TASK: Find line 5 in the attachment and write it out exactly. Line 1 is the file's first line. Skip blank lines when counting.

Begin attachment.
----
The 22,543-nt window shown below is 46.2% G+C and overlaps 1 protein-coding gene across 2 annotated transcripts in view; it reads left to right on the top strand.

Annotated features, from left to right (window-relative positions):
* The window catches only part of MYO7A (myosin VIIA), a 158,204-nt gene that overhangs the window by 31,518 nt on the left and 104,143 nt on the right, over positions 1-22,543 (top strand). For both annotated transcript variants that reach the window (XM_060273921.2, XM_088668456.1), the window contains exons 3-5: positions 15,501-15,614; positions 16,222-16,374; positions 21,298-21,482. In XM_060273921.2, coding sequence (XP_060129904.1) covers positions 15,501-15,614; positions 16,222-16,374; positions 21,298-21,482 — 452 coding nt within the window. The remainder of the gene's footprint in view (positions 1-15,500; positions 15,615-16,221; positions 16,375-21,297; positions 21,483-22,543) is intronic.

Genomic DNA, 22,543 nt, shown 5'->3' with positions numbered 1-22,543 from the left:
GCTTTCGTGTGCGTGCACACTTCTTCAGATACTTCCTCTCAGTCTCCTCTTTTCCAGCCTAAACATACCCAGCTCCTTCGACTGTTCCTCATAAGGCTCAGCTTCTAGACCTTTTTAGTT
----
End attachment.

GCTTTCGTGTGCGTGCACACTTCTTCAGATACTTCCTCTCAGTCTCCTCTTTTCCAGCCTAAACATACCCAGCTCCTTCGACTGTTCCTCATAAGGCTCAGCTTCTAGACCTTTTTAGTT